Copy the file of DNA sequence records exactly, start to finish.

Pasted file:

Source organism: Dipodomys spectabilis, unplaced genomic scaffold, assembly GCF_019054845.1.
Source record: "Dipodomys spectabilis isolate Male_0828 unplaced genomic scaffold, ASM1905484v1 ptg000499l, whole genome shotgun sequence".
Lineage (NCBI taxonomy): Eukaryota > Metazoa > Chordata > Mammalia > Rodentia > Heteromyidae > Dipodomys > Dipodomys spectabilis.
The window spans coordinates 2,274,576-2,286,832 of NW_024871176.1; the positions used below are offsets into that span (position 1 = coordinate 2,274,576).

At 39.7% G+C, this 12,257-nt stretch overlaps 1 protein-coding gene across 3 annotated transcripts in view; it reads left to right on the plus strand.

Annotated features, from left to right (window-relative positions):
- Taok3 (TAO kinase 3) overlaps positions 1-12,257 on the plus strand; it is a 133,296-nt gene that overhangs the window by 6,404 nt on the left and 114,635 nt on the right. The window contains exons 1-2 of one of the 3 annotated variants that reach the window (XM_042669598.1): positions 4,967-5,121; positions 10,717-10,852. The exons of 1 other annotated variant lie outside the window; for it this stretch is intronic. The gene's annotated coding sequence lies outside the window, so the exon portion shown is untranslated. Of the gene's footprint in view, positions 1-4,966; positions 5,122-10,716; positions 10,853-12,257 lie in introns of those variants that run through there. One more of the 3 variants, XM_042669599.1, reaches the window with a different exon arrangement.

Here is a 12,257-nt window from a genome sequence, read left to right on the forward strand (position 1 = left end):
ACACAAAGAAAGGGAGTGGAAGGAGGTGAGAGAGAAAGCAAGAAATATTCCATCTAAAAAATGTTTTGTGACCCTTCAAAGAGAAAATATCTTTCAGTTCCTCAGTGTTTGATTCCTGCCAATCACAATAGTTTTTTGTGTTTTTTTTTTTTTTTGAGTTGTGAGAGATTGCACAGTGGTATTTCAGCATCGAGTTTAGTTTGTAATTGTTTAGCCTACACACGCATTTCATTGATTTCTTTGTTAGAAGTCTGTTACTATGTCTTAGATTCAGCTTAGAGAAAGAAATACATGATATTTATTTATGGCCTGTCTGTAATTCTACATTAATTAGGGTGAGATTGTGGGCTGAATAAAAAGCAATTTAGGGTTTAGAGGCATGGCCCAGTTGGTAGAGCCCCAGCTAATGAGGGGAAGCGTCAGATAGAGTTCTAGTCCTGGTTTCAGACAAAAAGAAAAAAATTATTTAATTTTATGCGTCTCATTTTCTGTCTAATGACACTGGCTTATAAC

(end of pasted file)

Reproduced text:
Source organism: Dipodomys spectabilis, unplaced genomic scaffold, assembly GCF_019054845.1.
Source record: "Dipodomys spectabilis isolate Male_0828 unplaced genomic scaffold, ASM1905484v1 ptg000499l, whole genome shotgun sequence".
Lineage (NCBI taxonomy): Eukaryota > Metazoa > Chordata > Mammalia > Rodentia > Heteromyidae > Dipodomys > Dipodomys spectabilis.
The window spans coordinates 2,274,576-2,286,832 of NW_024871176.1; the positions used below are offsets into that span (position 1 = coordinate 2,274,576).

At 39.7% G+C, this 12,257-nt stretch overlaps 1 protein-coding gene across 3 annotated transcripts in view; it reads left to right on the plus strand.

Annotated features, from left to right (window-relative positions):
- Taok3 (TAO kinase 3) overlaps positions 1-12,257 on the plus strand; it is a 133,296-nt gene that overhangs the window by 6,404 nt on the left and 114,635 nt on the right. The window contains exons 1-2 of one of the 3 annotated variants that reach the window (XM_042669598.1): positions 4,967-5,121; positions 10,717-10,852. The exons of 1 other annotated variant lie outside the window; for it this stretch is intronic. The gene's annotated coding sequence lies outside the window, so the exon portion shown is untranslated. Of the gene's footprint in view, positions 1-4,966; positions 5,122-10,716; positions 10,853-12,257 lie in introns of those variants that run through there. One more of the 3 variants, XM_042669599.1, reaches the window with a different exon arrangement.

Here is a 12,257-nt window from a genome sequence, read left to right on the forward strand (position 1 = left end):
ACACAAAGAAAGGGAGTGGAAGGAGGTGAGAGAGAAAGCAAGAAATATTCCATCTAAAAAATGTTTTGTGACCCTTCAAAGAGAAAATATCTTTCAGTTCCTCAGTGTTTGATTCCTGCCAATCACAATAGTTTTTTGTGTTTTTTTTTTTTTTTGAGTTGTGAGAGATTGCACAGTGGTATTTCAGCATCGAGTTTAGTTTGTAATTGTTTAGCCTACACACGCATTTCATTGATTTCTTTGTTAGAAGTCTGTTACTATGTCTTAGATTCAGCTTAGAGAAAGAAATACATGATATTTATTTATGGCCTGTCTGTAATTCTACATTAATTAGGGTGAGATTGTGGGCTGAATAAAAAGCAATTTAGGGTTTAGAGGCATGGCCCAGTTGGTAGAGCCCCAGCTAATGAGGGGAAGCGTCAGATAGAGTTCTAGTCCTGGTTTCAGACAAAAAGAAAAAAATTATTTAATTTTATGCGTCTCATTTTCTGTCTAATGACACTGGCTTATAAC